Several years ago I had an epiphany at Walmart. It was a Monday evening after dark. It was rainy so I had just dropped my wife off at the Walmart front door. I was about to pull away to park the car, but I waited for a woman who had just stepped from the parking lot in front of my car on her way into the store. I recognized her.
The day before, at church, she and her husband had been the focus of a celebration. They had just retired from an organization where they had spent their career living among an indigenous people group whose language had never before been learned by outsiders and had no written form. They had learned the language, reduced it to writing and taught the people to read it. Then they had translated the entire New Testament of the Bible into that language so the people could read it. It was an incredible lifetime achievement which I deeply admired.
The epiphany came when it occurred to me that to everyone else in that store, she would be just another lady in the Walmart checkout line.
That moment changed me in some way. It showed me there is no such thing as “just another lady in the Walmart checkout line.” Everyone has a story. Every story is unique. Just because I don’t know a person’s story doesn’t mean they don’t have one or that it’s not important. It is to them. “Treating others as important people” is how James C. Hunter defines “Respectfulness.”
Word Nerd Alert
The online dictionary defines respect in these two ways:
- A feeling of deep admiration for someone or something elicited by their abilities, qualities, or achievements.
- Due regard for the feelings, wishes, rights, or traditions of others
It comes from two Latin words that mean “to look back.” I’m not sure if that means to look back at someone who is looking at you, which is a western form of respect. “Look me in the eye when you speak to me.” Many eastern cultures consider that disrespectful. Or, does “look back” mean a double take, like when you glance at something and it catches your eye so you look again? Something worth giving your attention. I can see either meaning as part of Respectfulness.
What’s The Point?
I was having lunch with two colleagues some time ago when my phone rang. I didn’t recognize the number and normally I wouldn’t answer a call I didn’t recognize, especially when I’m in the middle of something. But, my colleagues happened to be saying something to each other at that moment so I answered the phone. The voice on the other end identified herself and asked if I had a moment to talk to the CEO. I took the call. That one was pretty easy.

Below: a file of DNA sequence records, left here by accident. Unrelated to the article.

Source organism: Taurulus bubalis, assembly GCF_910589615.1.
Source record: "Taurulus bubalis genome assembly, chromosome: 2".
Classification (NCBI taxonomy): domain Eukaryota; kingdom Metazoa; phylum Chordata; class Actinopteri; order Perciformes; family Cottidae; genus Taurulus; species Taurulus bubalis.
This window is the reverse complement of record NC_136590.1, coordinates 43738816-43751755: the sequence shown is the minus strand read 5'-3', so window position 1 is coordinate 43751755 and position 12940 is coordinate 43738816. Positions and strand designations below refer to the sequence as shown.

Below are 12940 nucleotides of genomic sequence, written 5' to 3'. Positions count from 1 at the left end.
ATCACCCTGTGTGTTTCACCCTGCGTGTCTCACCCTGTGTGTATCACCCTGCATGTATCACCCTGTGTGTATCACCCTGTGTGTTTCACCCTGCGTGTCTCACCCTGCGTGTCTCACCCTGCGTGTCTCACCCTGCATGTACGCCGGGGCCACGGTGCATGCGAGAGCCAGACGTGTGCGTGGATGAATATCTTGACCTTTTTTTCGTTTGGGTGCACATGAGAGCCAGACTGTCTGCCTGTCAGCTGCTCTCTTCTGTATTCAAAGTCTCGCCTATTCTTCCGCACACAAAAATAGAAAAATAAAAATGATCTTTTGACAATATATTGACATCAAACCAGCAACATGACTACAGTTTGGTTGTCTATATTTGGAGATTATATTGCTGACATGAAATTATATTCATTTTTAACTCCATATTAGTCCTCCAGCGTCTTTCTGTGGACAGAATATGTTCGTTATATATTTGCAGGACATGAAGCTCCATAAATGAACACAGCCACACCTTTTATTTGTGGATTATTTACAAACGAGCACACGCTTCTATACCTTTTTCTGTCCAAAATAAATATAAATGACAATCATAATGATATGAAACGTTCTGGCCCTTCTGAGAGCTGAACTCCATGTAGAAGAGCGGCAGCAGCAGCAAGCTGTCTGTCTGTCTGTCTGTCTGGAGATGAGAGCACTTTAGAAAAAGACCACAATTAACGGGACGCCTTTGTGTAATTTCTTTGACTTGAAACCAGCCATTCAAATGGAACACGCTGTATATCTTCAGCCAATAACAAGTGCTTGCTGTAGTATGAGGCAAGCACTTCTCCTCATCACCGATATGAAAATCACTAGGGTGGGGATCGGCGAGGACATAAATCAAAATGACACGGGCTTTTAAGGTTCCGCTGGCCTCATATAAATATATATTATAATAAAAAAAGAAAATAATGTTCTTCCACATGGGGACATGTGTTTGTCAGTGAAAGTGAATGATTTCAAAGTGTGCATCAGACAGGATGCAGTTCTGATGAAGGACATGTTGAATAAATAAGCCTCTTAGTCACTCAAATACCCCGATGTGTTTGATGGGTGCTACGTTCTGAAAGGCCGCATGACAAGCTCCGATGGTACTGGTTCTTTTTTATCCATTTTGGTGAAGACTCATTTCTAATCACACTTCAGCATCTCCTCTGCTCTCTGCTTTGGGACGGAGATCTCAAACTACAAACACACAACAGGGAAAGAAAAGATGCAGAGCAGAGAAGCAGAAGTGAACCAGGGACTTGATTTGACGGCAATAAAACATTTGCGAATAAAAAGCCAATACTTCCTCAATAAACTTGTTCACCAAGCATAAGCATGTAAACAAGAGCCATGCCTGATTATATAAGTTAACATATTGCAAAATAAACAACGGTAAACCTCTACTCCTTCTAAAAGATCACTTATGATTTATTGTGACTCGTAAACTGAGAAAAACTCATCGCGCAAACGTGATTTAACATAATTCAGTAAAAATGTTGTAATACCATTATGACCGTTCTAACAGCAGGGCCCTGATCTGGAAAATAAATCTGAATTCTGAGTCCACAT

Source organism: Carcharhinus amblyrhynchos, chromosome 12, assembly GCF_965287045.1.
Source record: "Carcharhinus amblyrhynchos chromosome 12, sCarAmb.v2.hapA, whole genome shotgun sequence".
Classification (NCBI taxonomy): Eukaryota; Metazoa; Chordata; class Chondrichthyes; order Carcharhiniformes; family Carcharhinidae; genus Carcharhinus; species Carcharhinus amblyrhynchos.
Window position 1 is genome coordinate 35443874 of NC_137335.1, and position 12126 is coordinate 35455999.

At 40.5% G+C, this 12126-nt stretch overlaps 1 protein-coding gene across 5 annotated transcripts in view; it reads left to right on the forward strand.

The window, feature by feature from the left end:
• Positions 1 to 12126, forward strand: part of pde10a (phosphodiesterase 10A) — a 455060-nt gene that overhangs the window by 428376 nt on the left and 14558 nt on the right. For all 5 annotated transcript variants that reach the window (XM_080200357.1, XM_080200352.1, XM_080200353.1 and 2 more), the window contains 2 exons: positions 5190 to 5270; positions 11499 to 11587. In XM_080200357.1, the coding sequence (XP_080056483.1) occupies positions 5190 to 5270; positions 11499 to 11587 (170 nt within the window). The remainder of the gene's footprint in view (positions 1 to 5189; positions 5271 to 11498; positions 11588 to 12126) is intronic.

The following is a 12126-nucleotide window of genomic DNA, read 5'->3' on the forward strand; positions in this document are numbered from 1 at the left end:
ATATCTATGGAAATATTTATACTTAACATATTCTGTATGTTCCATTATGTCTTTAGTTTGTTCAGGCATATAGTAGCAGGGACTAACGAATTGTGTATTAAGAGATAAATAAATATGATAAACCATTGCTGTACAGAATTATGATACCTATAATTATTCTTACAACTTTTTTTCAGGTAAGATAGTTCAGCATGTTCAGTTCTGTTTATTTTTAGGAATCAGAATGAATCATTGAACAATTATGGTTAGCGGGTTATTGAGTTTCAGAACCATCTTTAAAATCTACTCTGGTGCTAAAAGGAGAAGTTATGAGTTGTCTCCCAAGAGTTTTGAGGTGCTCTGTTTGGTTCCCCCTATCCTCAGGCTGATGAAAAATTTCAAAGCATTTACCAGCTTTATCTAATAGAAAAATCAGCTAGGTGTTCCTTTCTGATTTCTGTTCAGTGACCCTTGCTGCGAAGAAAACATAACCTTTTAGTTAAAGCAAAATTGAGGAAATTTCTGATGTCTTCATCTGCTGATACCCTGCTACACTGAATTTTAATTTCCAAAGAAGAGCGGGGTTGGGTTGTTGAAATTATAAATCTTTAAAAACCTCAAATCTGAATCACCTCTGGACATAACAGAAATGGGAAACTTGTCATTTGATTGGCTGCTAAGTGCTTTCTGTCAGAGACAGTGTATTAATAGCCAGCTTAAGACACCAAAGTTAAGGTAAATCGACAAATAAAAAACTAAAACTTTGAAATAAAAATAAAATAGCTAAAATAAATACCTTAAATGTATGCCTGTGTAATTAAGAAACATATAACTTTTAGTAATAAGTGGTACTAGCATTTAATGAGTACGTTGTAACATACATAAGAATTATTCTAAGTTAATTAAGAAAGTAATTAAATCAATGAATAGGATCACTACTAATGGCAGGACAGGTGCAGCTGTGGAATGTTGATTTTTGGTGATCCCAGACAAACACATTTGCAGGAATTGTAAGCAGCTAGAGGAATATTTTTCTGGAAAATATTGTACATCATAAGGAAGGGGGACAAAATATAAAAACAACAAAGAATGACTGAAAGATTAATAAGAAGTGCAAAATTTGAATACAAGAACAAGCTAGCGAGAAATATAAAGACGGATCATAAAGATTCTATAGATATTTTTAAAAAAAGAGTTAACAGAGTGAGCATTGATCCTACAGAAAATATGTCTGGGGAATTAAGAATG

I like almonds. There is a gas station near my workplace that sometimes has a sale on almonds, two bags for $6. I usually spring for the almonds when they’re on sale there. The question is, how do I treat the Indian gentleman who usually works behind the counter when I pay for my almonds? Do I treat him like I treat the CEO? His story is as important to him as mine is to me and the CEO’s is to him. Respectfulness dictates that I treat him as an important person. That gas station is usually busy so I respect his time by not trying to take too much of it. But, I do smile and clearly say, “Thank you” and I look for anything else I can do to be respectful.
A Matter of Policy and More
Most companies have written into their policies that employees will treat each other with “dignity and respect.” I’ve seen collective bargaining agreements that have similar language. Why is that? Someone has said that contrast is the mother of clarity. So, what is dis-respect? Disrespect is to treat someone as though they were not important, to disregard them or to mistreat them. Clearly no relationships, work or otherwise, would survive long in that kind of environment. Organizations thrive when people treat each other with respect.
People need to know that they matter. They want to know they matter on a personal level and that their work matters. Showing respectfulness sends the clear message that both are true. The simple phrase, “Thank you,” for example, signals to the other person that what they did, large or small, mattered to you. That means they mattered.
Try this. Next time you go through a drive through, make eye contact with the person who hands you your order, smile, and clearly say, “Thank you.” Watch their face. Write to me and tell me what happened. If you can do that with a likely stranger, how about your co-worker or family member?
2 Replies to “Not Just Another Lady”
Thanks Jim for the reminder.
Then there are the angels…
“Don’t forget to be kind to strangers, for some who have done this have entertained angels without realizing it!” Hebrews 13:2 (LB)
Looking forward to seeing you soon!